View attachment 4911

Thanks @J.R.

The first time I looked at ebikes, in a shop, the Easy Motions seemed like the obvious choice. I think I was looking at a Cross, but the 8.x battery seemed too small. The bigger batteries weren't getting to the US. I wasn't sure how interested I was, so went with something cheaper.

They are beautiful bikes, no question. I think they are designed to be very efficient, which is probably why your watt hours per mile number is very low. I never found the X3 completely smooth, to just pedal. It would skip a little here and there, demanding a certain cadence really. And I didn't like the vague steering. But for a 2013 model, it was great, and I figure Prodecos newer models are much more refined.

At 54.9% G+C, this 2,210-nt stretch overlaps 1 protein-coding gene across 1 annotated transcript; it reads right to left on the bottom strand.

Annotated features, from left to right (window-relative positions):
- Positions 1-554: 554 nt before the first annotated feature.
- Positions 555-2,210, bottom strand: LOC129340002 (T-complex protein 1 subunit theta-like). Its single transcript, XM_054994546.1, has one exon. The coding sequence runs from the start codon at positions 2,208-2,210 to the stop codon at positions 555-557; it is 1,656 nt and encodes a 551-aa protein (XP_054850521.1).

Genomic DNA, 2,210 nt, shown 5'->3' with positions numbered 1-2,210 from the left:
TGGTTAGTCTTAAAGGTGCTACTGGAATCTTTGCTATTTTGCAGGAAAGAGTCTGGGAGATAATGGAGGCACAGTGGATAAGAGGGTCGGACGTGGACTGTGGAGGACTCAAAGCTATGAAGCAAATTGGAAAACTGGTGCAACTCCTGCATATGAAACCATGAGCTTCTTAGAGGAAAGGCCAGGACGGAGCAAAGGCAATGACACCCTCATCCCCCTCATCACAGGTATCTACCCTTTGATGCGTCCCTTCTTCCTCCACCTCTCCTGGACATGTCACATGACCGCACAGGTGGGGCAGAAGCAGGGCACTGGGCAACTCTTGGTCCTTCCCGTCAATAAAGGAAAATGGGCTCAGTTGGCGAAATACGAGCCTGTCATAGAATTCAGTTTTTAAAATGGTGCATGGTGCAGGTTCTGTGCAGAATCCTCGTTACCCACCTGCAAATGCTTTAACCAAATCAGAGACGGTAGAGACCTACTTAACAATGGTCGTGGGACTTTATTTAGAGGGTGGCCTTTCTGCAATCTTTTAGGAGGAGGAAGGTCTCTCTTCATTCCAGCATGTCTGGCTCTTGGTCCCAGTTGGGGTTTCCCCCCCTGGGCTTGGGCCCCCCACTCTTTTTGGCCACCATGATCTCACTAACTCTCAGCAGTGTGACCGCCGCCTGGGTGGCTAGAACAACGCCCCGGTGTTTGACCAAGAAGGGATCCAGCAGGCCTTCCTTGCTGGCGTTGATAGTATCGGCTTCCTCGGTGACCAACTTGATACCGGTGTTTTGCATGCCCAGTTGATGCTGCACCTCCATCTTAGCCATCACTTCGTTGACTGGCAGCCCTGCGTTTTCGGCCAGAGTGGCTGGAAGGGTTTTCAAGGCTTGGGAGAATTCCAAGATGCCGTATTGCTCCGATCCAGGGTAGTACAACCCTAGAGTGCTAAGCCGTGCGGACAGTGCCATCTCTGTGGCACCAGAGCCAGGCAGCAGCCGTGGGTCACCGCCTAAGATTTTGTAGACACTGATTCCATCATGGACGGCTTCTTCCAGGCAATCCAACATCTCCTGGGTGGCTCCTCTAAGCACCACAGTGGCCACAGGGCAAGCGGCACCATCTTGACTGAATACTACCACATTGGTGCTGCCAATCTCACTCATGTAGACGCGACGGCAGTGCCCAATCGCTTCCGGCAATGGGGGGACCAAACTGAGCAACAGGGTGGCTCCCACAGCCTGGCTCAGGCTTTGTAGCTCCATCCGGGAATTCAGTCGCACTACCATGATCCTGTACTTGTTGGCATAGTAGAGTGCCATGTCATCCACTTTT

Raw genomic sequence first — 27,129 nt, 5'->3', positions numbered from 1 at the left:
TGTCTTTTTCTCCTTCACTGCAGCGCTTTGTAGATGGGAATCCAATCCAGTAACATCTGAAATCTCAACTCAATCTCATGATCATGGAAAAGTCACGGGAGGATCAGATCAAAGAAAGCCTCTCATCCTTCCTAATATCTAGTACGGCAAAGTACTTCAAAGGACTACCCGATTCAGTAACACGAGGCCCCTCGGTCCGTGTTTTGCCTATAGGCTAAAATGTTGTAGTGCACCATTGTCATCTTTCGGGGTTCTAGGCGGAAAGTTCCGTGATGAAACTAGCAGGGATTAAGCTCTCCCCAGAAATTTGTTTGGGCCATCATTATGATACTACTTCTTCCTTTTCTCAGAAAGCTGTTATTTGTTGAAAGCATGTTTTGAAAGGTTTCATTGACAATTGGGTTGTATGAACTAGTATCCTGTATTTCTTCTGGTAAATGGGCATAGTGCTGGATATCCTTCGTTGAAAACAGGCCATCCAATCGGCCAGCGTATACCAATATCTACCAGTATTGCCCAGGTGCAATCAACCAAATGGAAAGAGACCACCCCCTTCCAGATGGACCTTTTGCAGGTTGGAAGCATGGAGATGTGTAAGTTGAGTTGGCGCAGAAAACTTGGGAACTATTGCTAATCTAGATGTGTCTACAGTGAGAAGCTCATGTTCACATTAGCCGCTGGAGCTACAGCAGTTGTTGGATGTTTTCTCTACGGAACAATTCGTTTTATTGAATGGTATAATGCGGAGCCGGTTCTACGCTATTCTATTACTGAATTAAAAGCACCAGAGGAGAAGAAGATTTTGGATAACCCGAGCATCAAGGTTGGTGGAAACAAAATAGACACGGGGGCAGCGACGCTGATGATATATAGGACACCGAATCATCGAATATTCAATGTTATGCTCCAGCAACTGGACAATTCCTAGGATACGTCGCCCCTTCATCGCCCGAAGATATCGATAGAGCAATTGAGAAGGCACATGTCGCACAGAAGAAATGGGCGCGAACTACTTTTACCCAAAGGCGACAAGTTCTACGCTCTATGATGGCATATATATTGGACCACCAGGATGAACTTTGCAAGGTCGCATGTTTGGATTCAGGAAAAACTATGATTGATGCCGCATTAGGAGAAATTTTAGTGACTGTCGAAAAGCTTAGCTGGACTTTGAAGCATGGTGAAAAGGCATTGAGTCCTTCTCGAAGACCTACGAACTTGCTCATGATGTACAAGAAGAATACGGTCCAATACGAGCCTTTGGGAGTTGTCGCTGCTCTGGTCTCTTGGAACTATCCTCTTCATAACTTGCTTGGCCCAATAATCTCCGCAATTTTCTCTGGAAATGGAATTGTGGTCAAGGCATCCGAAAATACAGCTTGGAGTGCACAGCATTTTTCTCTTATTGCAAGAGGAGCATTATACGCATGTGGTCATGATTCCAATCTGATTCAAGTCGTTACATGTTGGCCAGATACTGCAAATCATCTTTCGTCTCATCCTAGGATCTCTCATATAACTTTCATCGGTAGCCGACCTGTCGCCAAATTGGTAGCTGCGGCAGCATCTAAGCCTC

You can spend a lot of time, cover a lot of miles, on an ebike. I rode my bike as a bike and had no complaints. Then I put a motor on it. As an ebike, the stresses were too much with the flat bar. The Brooks seat helped enough so that I stopped there. I think you are experienced enough to know what will 'fit', make educated guesses, at least. There must be some minimum 'saddle time' before you get a sense of how bikes respond, what ends up hurting. When I rode a Townie it was kind of a revelation, like "This IS really different". But that doesn't mean it would work over the long haul. My main takeaway was to play with the handlebars, and that cost about $40. It's kind of cool that you could buy a bike in this way and have it fit extremely well. Fezzari has a questionnaire with maybe 20 questions, measurements mostly, and they claim to tune the bike to those numbers.